Picture of rolled up £5 note

Open Access research that shapes economic thinking...

Strathprints makes available scholarly Open Access content by the Fraser of Allander Institute (FAI), a leading independent economic research unit focused on the Scottish economy and based within the Department of Economics. The FAI focuses on research exploring economics and its role within sustainable growth policy, fiscal analysis, energy and climate change, labour market trends, inclusive growth and wellbeing.

The open content by FAI made available by Strathprints also includes an archive of over 40 years of papers and commentaries published in the Fraser of Allander Economic Commentary, formerly known as the Quarterly Economic Commentary. Founded in 1975, "the Commentary" is the leading publication on the Scottish economy and offers authoritative and independent analysis of the key issues of the day.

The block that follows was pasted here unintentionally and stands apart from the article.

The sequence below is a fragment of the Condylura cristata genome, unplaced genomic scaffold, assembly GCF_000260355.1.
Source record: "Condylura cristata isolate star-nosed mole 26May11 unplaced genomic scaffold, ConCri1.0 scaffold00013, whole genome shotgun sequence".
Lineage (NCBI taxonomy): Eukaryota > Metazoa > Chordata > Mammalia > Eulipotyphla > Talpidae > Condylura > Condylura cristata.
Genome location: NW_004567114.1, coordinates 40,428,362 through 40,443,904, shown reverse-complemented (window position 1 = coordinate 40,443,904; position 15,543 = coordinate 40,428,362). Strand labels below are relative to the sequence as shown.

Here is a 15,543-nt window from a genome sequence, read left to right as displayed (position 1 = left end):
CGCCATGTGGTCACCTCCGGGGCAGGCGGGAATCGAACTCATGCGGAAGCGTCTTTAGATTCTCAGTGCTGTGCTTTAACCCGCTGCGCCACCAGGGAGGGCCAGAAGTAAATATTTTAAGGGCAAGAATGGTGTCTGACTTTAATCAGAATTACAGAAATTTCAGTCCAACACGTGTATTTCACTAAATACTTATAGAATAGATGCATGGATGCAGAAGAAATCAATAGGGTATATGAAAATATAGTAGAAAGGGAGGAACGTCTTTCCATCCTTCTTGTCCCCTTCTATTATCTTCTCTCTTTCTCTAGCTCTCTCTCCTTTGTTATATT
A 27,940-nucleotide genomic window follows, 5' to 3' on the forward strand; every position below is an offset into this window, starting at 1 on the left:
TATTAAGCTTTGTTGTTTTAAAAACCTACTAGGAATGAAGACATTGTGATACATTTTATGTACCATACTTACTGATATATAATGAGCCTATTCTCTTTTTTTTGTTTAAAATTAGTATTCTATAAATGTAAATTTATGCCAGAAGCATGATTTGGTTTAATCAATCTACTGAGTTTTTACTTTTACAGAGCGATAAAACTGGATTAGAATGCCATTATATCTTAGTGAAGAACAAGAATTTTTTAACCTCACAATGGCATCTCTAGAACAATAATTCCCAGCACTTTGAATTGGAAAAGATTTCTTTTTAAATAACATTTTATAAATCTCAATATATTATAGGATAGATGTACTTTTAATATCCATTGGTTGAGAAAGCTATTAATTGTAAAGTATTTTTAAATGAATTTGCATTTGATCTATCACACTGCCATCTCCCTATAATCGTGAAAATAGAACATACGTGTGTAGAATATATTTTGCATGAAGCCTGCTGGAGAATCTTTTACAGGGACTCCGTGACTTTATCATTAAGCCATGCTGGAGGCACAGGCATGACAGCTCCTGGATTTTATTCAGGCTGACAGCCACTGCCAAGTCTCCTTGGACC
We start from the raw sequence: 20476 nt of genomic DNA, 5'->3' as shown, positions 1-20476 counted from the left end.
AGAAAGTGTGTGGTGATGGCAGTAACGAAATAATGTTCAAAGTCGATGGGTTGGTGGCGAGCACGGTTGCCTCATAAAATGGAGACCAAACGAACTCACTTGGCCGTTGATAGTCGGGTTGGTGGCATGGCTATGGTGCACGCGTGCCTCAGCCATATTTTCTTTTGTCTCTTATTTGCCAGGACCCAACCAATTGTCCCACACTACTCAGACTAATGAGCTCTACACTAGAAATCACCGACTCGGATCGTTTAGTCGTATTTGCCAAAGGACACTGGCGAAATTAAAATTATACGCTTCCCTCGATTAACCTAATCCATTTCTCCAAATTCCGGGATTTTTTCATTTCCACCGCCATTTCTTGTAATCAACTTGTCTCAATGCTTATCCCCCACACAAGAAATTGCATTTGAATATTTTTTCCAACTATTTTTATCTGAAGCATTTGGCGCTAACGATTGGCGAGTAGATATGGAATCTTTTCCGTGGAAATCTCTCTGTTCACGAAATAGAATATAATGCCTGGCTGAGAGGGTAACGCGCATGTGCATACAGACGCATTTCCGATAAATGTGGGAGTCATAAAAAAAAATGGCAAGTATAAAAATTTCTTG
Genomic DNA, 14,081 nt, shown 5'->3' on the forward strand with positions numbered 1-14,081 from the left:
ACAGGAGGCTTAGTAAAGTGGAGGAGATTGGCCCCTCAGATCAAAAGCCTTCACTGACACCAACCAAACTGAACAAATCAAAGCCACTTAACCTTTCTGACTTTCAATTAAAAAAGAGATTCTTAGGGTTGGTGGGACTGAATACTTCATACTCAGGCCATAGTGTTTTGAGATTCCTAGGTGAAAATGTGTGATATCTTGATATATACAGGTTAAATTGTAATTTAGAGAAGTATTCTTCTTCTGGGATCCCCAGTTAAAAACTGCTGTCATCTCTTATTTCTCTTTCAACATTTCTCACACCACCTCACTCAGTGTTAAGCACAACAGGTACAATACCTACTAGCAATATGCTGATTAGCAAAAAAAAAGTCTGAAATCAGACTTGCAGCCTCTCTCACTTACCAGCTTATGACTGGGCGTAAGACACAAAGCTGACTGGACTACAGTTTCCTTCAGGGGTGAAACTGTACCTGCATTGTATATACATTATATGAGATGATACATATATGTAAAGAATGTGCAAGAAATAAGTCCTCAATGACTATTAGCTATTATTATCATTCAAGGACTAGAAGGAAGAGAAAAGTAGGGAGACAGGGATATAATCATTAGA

Explore Open Access research by FAI or the Department of Economics - or read papers from the Commentary archive [1975-2006] and [2007-2018]. Or explore all of Strathclyde's Open Access research...

Low-cost wireless nanotube composite sensor for damage detection of civil infrastructure

Saafi, Mohamed and Kaabi, L (2009) Low-cost wireless nanotube composite sensor for damage detection of civil infrastructure. Sensors and Transducers, 110 (11). pp. 96-104. ISSN 1726-5479

Full text not available in this repository. Request a copy from the Strathclyde author

Abstract

This paper presents a new low-cost wireless nanotube composite sensor for structural damage detection. A cement matrix with networked carbon nanotubes was used to develop an in situ, wireless and embedded sensor for crack detection in concrete structures. By wirelessly measuring the change in the electrical resistance of the carbon nanotube networks, the progress of damage can be detected and monitored wirelessly. As a proof of concept, the wireless cement-carbon nanotube sensors were embedded into concrete beams and subjected to monotonic loading to evaluate the effect of damage on their response. Results indicated that the wireless response of the embedded nanotube sensors were able to detect the initiation of damage at an early stage of loading.